The book reviews of UK children's author, Brian Keaney
A forty-two year old man is lying in a hospice bed, dying of liver failure. To occupy his mind he engages in a game that involves thinking of a part of the body for every letter of the alphabet. In so doing he conjures a series of memories and anecdotes.
From these disordered fragments the unhappy story of his life begins to emerge and as they do so, we begin to understand the weaknesses in his character - his inability to understand what was really important to him, the series of bad choices he made, the catastrophic effect these had upon him and the terrible resentment and guilt with which he has lived.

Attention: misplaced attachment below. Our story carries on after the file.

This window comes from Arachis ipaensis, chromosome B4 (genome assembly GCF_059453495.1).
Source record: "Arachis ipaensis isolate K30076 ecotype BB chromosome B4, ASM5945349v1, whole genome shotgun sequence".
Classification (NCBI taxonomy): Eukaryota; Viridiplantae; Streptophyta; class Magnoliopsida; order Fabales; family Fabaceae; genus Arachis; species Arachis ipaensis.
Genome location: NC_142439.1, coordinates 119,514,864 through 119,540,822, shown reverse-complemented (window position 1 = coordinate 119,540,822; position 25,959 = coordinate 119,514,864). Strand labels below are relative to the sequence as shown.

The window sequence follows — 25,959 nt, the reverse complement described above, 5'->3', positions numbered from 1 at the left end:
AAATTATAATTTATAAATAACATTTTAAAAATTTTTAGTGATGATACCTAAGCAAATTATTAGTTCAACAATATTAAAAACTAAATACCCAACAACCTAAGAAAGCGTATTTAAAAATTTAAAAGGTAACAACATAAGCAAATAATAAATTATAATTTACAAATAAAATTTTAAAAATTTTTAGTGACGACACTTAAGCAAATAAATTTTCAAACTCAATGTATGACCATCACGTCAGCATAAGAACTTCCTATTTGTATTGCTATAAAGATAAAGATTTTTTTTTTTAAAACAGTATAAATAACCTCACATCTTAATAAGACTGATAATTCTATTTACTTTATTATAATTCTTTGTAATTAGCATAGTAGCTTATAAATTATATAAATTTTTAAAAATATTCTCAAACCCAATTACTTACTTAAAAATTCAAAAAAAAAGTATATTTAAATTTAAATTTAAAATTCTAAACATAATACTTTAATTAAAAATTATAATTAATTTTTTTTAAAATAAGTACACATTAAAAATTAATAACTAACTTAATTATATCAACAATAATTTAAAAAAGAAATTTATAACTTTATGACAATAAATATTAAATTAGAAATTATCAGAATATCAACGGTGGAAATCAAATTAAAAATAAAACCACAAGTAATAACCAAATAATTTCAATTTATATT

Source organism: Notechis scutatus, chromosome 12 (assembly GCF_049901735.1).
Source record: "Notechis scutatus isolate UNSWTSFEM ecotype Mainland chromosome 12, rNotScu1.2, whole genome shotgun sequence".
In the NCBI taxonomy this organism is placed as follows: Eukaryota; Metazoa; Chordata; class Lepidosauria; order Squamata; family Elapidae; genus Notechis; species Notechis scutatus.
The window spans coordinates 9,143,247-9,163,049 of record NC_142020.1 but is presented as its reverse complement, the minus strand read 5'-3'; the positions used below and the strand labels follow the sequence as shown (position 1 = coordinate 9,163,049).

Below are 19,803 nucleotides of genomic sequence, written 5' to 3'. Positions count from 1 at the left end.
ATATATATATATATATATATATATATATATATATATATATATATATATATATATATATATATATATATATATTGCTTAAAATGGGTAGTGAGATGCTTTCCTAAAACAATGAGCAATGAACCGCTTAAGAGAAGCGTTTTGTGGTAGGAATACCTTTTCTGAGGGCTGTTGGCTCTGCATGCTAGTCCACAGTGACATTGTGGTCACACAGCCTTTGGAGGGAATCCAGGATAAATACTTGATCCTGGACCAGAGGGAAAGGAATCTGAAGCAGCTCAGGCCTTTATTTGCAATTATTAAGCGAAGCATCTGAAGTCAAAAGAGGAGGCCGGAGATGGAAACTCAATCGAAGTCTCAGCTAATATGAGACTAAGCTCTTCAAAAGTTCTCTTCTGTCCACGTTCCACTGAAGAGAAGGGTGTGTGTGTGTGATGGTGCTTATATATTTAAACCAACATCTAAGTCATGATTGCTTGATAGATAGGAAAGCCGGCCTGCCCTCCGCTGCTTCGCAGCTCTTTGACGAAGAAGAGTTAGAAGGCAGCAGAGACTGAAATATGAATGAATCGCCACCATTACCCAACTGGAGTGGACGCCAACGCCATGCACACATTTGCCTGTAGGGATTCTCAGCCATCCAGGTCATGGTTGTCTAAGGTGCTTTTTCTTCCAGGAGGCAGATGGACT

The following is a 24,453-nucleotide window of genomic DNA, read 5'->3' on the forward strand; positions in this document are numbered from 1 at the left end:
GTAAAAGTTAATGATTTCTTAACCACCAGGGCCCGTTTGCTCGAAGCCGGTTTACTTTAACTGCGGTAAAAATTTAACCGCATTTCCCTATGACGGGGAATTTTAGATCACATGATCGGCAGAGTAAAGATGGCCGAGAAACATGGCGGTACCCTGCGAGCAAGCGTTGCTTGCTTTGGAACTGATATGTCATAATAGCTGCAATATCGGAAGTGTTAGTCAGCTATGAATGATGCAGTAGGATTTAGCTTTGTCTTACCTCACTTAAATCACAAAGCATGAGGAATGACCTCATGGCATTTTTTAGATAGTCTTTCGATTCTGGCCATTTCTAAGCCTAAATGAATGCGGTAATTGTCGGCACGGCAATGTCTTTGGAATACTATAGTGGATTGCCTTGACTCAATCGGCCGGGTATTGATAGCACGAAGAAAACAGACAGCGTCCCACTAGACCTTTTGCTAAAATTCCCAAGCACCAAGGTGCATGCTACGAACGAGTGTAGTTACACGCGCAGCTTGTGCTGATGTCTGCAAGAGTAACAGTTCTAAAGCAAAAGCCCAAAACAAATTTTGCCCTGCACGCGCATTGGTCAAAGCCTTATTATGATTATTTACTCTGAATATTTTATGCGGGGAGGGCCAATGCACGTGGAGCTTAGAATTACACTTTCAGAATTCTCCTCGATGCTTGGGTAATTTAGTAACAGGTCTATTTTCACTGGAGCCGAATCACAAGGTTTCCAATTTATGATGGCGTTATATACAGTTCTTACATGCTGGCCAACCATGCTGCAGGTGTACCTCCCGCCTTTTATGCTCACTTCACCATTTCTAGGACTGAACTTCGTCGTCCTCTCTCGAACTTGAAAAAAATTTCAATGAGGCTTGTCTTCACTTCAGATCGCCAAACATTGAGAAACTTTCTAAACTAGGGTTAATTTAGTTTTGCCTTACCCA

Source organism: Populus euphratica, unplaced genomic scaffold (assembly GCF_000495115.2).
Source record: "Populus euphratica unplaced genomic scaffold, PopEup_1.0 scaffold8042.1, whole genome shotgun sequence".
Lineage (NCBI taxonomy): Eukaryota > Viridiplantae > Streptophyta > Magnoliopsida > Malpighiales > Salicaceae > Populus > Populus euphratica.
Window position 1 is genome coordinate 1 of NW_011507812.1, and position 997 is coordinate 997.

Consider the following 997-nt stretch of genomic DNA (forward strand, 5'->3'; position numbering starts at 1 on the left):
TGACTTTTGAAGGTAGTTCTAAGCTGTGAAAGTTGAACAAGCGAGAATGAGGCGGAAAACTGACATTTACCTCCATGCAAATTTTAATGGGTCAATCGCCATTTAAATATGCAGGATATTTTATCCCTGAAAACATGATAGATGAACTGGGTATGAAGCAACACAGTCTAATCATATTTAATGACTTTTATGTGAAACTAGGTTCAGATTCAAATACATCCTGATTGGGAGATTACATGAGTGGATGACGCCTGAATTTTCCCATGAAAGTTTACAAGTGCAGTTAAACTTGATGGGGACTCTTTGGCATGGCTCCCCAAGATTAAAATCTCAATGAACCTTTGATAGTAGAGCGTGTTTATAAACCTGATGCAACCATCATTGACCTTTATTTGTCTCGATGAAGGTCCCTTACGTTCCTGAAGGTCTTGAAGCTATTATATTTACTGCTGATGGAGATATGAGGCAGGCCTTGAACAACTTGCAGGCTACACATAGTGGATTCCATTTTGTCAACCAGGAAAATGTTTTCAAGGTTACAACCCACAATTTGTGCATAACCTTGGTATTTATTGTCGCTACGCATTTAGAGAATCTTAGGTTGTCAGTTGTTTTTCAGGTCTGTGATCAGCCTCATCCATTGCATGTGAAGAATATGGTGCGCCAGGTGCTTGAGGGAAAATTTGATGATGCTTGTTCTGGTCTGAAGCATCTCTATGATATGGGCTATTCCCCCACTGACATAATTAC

There is some acute observation here which really lifts this book at in places; but there is also the pull of sentimentality which causes it to sink elsewhere. For me, however, the main weakness is that there's not enough plot. It's a study in regret experienced from a sick bed and there's only one place for the story to go.